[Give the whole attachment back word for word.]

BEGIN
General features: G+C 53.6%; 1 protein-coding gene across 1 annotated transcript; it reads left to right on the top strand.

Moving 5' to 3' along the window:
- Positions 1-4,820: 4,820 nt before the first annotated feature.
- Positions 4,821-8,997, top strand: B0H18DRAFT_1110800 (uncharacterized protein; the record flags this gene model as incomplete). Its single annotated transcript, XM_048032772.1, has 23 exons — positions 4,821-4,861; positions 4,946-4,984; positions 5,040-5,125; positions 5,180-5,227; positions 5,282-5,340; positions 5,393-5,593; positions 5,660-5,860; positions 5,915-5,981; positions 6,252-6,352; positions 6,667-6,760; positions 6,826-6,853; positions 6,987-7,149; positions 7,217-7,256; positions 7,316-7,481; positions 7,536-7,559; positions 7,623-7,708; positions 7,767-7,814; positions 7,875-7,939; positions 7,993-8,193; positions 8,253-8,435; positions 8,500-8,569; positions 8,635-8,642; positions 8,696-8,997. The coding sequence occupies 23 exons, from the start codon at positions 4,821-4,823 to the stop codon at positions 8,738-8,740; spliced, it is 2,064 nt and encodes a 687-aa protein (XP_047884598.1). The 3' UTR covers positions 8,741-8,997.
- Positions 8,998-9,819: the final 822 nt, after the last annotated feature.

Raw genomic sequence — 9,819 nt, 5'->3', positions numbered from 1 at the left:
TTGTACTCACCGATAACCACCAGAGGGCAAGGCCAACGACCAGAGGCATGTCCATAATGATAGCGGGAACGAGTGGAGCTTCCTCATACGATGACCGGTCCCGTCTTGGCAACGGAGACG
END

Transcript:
General features: G+C 53.6%; 1 protein-coding gene across 1 annotated transcript; it reads left to right on the top strand.

Moving 5' to 3' along the window:
- Positions 1-4,820: 4,820 nt before the first annotated feature.
- Positions 4,821-8,997, top strand: B0H18DRAFT_1110800 (uncharacterized protein; the record flags this gene model as incomplete). Its single annotated transcript, XM_048032772.1, has 23 exons — positions 4,821-4,861; positions 4,946-4,984; positions 5,040-5,125; positions 5,180-5,227; positions 5,282-5,340; positions 5,393-5,593; positions 5,660-5,860; positions 5,915-5,981; positions 6,252-6,352; positions 6,667-6,760; positions 6,826-6,853; positions 6,987-7,149; positions 7,217-7,256; positions 7,316-7,481; positions 7,536-7,559; positions 7,623-7,708; positions 7,767-7,814; positions 7,875-7,939; positions 7,993-8,193; positions 8,253-8,435; positions 8,500-8,569; positions 8,635-8,642; positions 8,696-8,997. The coding sequence occupies 23 exons, from the start codon at positions 4,821-4,823 to the stop codon at positions 8,738-8,740; spliced, it is 2,064 nt and encodes a 687-aa protein (XP_047884598.1). The 3' UTR covers positions 8,741-8,997.
- Positions 8,998-9,819: the final 822 nt, after the last annotated feature.

Raw genomic sequence — 9,819 nt, 5'->3', positions numbered from 1 at the left:
TTGTACTCACCGATAACCACCAGAGGGCAAGGCCAACGACCAGAGGCATGTCCATAATGATAGCGGGAACGAGTGGAGCTTCCTCATACGATGACCGGTCCCGTCTTGGCAACGGAGACG